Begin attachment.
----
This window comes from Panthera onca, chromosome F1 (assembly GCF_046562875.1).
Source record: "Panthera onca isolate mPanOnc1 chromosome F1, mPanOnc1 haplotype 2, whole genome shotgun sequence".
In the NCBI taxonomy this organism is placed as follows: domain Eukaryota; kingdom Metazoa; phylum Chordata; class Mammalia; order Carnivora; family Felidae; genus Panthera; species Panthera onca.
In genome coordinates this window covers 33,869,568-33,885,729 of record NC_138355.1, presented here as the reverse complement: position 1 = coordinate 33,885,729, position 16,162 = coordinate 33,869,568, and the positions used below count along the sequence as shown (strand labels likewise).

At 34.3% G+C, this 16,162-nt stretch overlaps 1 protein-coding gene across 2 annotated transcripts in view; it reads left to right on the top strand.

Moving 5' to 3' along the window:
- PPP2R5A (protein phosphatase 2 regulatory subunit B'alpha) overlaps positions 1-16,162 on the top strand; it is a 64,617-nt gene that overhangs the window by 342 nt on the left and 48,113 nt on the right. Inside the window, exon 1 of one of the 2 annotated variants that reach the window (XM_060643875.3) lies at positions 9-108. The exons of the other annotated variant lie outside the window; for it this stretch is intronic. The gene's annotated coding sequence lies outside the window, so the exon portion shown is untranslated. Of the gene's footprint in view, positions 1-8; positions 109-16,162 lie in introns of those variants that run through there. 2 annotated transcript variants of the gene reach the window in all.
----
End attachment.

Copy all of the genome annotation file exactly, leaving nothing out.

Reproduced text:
This window comes from Panthera onca, chromosome F1 (assembly GCF_046562875.1).
Source record: "Panthera onca isolate mPanOnc1 chromosome F1, mPanOnc1 haplotype 2, whole genome shotgun sequence".
In the NCBI taxonomy this organism is placed as follows: domain Eukaryota; kingdom Metazoa; phylum Chordata; class Mammalia; order Carnivora; family Felidae; genus Panthera; species Panthera onca.
In genome coordinates this window covers 33,869,568-33,885,729 of record NC_138355.1, presented here as the reverse complement: position 1 = coordinate 33,885,729, position 16,162 = coordinate 33,869,568, and the positions used below count along the sequence as shown (strand labels likewise).

At 34.3% G+C, this 16,162-nt stretch overlaps 1 protein-coding gene across 2 annotated transcripts in view; it reads left to right on the top strand.

Moving 5' to 3' along the window:
- PPP2R5A (protein phosphatase 2 regulatory subunit B'alpha) overlaps positions 1-16,162 on the top strand; it is a 64,617-nt gene that overhangs the window by 342 nt on the left and 48,113 nt on the right. Inside the window, exon 1 of one of the 2 annotated variants that reach the window (XM_060643875.3) lies at positions 9-108. The exons of the other annotated variant lie outside the window; for it this stretch is intronic. The gene's annotated coding sequence lies outside the window, so the exon portion shown is untranslated. Of the gene's footprint in view, positions 1-8; positions 109-16,162 lie in introns of those variants that run through there. 2 annotated transcript variants of the gene reach the window in all.